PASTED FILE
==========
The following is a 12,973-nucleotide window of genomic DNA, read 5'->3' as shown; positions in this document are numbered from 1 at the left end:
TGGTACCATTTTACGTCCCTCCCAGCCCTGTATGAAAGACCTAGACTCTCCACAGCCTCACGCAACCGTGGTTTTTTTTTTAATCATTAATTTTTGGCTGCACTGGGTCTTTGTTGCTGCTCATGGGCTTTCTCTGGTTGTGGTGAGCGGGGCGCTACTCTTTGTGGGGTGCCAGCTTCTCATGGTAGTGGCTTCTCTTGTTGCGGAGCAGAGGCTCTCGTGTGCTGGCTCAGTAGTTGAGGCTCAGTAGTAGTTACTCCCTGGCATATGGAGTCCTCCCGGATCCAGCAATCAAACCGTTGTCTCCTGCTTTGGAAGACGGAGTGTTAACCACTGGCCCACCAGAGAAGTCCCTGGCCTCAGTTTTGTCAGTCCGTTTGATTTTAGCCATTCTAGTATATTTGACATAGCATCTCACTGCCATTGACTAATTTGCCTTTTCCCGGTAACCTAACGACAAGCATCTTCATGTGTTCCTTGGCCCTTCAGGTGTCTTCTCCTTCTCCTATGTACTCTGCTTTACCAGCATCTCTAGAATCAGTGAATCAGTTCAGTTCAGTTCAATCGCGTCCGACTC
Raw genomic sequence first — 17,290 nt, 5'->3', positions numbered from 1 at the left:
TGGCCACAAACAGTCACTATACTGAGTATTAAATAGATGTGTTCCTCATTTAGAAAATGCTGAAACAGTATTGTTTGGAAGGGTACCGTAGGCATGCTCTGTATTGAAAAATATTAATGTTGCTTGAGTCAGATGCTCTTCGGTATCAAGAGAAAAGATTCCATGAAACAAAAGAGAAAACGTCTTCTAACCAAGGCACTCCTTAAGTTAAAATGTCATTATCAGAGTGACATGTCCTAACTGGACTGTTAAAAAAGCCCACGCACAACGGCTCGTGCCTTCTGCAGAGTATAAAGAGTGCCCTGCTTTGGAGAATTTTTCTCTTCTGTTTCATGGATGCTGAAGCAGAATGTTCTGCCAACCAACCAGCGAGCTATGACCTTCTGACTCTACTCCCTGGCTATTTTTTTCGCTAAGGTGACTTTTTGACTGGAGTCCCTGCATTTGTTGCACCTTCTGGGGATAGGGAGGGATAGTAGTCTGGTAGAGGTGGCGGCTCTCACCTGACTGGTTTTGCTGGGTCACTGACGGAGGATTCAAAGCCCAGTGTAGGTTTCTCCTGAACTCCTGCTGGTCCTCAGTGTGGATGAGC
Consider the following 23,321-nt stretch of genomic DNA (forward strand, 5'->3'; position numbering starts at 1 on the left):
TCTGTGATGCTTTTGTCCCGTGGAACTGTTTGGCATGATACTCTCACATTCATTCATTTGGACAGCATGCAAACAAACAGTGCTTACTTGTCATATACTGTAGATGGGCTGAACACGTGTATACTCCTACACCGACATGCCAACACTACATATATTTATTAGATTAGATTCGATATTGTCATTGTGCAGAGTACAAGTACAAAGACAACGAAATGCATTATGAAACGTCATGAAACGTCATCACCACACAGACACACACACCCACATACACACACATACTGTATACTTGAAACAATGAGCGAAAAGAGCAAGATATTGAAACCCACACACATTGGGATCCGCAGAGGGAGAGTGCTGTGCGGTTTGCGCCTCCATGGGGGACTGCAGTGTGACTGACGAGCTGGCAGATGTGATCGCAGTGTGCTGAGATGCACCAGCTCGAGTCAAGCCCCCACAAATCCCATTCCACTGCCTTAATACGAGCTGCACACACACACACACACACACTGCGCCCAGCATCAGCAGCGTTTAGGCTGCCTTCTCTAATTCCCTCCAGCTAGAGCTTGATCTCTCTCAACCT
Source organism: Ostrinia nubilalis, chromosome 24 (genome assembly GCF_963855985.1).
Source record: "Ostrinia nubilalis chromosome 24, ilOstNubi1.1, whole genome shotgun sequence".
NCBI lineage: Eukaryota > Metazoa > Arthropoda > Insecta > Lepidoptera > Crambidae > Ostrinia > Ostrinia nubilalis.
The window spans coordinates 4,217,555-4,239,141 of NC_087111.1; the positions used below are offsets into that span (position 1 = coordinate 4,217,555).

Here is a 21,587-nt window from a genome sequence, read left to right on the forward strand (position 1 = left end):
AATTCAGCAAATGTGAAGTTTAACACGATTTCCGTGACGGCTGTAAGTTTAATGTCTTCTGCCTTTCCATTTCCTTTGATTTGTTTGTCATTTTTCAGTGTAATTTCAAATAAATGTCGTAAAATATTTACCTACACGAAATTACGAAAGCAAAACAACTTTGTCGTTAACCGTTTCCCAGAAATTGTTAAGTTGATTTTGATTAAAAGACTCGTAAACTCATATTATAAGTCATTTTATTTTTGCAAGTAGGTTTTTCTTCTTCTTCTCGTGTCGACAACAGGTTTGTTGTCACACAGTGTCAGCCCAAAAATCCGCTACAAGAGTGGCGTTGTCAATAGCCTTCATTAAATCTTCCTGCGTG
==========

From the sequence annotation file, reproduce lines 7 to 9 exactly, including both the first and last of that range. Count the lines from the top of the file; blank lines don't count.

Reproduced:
Source organism: Ostrinia nubilalis, chromosome 24 (genome assembly GCF_963855985.1).
Source record: "Ostrinia nubilalis chromosome 24, ilOstNubi1.1, whole genome shotgun sequence".
NCBI lineage: Eukaryota > Metazoa > Arthropoda > Insecta > Lepidoptera > Crambidae > Ostrinia > Ostrinia nubilalis.